• Glucose screening – A glucose challenge test screens for gestational diabetes around 24-28 weeks. If failed, a glucose tolerance test will confirm.
  • RH factor – If you are RH negative blood type, you’ll get a shot of Rhogam around week 28 to prevent complications.
  • Triple/quad screening blood tests – These optional blood tests help assess risks for genetic disorders like Down syndrome and neural tube defects. Results take 1-2 weeks. Discuss pros and cons with your practitioner.

Bring up any questions or concerns you have about your health or your baby’s wellbeing so your provider can address them promptly. Staying on top of prenatal care ensures the best outcome.

Tips for Week 20 of Pregnancy

Here are some tips for a healthy, comfortable 20th week of pregnancy:

  • Stay hydrated by sipping water steadily throughout the day. Dehydration can trigger contractions.
  • Give in to food cravings but make healthy swaps when possible, like fruits instead of sweets. Your body needs extra nutrition right now.
  • Take belly selfies and watch your body change week-to-week. Your bump will grow rapidly in upcoming weeks.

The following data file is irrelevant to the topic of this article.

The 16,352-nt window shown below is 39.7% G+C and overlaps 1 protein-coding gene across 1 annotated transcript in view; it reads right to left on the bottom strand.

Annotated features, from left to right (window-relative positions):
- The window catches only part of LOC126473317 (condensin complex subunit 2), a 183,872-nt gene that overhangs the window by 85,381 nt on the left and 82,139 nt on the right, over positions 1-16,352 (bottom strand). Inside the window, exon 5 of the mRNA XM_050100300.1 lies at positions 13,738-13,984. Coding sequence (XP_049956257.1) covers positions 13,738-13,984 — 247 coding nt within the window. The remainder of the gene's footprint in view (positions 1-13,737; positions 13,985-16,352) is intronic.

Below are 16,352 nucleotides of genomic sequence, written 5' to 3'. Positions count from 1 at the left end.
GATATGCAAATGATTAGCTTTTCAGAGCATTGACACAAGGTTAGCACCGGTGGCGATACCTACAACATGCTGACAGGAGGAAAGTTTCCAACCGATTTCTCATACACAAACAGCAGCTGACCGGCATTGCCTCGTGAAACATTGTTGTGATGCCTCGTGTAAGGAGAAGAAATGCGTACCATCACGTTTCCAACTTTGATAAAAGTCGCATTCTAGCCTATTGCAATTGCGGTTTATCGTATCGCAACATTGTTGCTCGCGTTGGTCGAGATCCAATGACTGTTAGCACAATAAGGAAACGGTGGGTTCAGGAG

• Shop maternity clothes sales and consignment shops. You’ll need roomier tops, pants, bras, and underwear as you expand.
  • Take relaxing warm baths to soothe aches and pains. Add Epsom salts or essential oils for extra pampering. Check water temp first.
  • Try side sleeping with a body pillow for comfort and to help alignment. Use pillows to prop up knees and support bump.
  • Move your body every day with short walks, prenatal yoga, and light strength exercises to boost energy and circulation. Check with your provider before starting any new exercise regime during pregnancy. Walking and swimming are excellent.
  • Communicate openly with your partner about physical and emotional changes. Share baby name ideas and make birth plans.
  • Relax and reward yourself during this busy period of work and preparing your home. Do activities you enjoy like reading, hobbies, and spending time with loved ones.
  • Start looking into childbirth, breastfeeding, and newborn care classes. Many are held around 20 weeks.
  • Discuss maternity leave and any necessary work accommodations with your employer if you haven’t already.

Frequently Asked Questions